Coronet promptly submitted a copy of the district court opinion to the ALJ, who had not yet ruled on the unfair labor practices complaint. Close to three months later, in March 1990, the ALJ issued his decision. He found that Coronet unlawfully closed its trucking department, and he recommended that the company "be ordered to restore the status quo ante by reopening that department and reinstating the employees." Coronet Foods, Inc., 305 N.L.R.B. No. 11, at 23 (1991) (ALJ decision). Status quo ante relief, the ALJ observed, "is in accord with established Board policy that in cases involving discriminatory conduct the wrongdoer should bear the hardships of the unlawful action, rather than the innocent victims." Id. (footnote omitted). "There is no evidence in the record," the ALJ added, "that resumption of [Coronet's] transportation operations would cause it undue hardship." Id. at 23-24 (footnote omitted). In a footnote, the ALJ referred to the district court's decision ordering Coronet to maintain the status quo but declining, on grounds of financial hardship, to order pendente lite restoration of the trucking department. "The basis for [the financial hardship] finding is not stated," the ALJ said, "and there is nothing in this record to support such a conclusion." Id. at 24 n. 42.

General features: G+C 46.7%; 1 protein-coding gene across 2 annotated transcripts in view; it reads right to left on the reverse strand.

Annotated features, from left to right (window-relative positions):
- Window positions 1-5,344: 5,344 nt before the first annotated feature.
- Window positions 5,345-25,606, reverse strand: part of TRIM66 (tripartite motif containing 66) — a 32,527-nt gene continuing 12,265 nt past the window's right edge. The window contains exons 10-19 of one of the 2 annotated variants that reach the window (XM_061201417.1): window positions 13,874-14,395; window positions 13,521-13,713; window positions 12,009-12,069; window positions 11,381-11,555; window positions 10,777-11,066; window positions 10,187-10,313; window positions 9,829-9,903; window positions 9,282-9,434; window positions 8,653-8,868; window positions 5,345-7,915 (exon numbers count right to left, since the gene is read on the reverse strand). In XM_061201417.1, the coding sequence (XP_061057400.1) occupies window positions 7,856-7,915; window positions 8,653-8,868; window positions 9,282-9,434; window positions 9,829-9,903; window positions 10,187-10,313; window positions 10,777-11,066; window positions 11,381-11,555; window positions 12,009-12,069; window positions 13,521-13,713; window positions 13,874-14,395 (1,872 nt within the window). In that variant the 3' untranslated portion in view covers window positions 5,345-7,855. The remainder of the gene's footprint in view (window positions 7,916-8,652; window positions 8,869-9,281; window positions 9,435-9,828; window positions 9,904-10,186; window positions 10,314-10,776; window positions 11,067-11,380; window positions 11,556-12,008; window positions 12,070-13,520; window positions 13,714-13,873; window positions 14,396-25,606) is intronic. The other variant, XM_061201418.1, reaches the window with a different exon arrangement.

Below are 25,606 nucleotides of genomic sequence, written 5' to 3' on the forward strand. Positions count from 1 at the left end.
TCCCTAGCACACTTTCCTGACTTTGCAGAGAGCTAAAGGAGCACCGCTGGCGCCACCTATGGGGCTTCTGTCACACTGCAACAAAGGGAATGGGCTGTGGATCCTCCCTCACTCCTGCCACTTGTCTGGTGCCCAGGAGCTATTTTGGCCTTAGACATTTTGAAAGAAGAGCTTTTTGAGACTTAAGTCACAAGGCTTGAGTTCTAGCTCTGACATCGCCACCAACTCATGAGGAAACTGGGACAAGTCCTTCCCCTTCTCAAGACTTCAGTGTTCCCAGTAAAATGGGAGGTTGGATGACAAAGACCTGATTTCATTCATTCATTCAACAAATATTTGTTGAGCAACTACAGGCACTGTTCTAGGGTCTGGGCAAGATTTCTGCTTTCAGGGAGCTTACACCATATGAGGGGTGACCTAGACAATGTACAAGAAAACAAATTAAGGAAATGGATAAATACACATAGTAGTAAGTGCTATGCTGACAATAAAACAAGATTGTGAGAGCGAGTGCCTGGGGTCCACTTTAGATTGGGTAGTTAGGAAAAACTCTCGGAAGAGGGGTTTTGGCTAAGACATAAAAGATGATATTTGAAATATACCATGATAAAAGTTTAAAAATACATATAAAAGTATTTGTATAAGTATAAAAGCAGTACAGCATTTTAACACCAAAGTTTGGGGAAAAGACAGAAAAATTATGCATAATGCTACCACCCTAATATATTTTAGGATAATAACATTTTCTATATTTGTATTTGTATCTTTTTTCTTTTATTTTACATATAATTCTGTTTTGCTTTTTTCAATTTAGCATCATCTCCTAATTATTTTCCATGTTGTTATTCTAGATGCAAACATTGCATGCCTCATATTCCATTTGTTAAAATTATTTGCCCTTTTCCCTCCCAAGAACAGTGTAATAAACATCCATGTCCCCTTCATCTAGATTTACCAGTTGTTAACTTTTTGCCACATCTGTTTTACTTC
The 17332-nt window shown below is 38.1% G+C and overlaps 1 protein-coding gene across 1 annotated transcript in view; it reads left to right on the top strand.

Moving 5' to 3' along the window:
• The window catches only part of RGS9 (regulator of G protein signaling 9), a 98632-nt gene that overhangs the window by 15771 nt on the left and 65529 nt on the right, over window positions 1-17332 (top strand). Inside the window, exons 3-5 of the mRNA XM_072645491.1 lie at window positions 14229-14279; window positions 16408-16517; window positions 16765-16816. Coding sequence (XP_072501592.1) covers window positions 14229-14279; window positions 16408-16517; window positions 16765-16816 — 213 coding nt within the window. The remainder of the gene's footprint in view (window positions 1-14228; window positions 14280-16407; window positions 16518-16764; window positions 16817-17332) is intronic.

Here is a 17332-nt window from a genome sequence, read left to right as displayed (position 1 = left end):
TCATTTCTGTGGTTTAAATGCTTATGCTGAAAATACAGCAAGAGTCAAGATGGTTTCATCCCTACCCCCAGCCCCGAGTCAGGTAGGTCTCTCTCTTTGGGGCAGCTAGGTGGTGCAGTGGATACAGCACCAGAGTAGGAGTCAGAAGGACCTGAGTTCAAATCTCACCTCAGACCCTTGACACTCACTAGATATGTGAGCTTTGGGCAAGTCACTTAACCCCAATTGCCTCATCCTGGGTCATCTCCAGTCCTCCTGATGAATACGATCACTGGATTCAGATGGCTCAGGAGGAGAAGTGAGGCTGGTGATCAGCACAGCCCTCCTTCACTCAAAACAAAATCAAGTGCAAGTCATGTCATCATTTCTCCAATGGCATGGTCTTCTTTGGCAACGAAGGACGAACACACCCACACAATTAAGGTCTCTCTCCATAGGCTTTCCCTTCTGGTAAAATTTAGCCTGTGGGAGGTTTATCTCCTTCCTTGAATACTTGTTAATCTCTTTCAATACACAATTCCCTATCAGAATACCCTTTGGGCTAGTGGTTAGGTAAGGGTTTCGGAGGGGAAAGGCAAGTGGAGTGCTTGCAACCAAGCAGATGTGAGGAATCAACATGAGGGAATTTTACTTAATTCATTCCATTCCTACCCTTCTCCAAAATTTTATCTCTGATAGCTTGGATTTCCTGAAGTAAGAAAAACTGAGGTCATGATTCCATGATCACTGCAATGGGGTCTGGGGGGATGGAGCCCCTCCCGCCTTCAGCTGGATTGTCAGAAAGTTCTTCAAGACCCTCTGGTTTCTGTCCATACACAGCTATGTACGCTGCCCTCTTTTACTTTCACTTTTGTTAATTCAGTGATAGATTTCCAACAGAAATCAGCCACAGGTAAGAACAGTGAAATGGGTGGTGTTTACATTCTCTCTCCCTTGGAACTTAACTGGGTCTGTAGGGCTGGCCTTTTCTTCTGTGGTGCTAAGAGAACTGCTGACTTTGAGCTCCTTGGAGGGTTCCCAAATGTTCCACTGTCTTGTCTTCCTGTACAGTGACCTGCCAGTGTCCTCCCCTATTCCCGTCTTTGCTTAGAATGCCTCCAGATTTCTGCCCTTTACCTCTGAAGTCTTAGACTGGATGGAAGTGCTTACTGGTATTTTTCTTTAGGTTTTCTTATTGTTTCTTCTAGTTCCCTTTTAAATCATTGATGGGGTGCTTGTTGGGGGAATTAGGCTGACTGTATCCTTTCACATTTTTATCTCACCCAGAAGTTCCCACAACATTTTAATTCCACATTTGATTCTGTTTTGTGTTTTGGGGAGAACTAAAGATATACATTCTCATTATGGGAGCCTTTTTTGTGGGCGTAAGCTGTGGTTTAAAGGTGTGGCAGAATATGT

Filing exceptions with the Board, Coronet asserted that the restoration remedy was inappropriate. In support, Coronet relied on the district court's unelaborated conclusion that restoring the trucking department pending the Board's final disposition would threaten the company's existence. Coronet did not recount the evidence supporting the court's conclusion. Nor did Coronet petition the Board--as allowed by NLRB regulations--to reopen the record so that it could introduce evidence showing why restoration should not be ordered.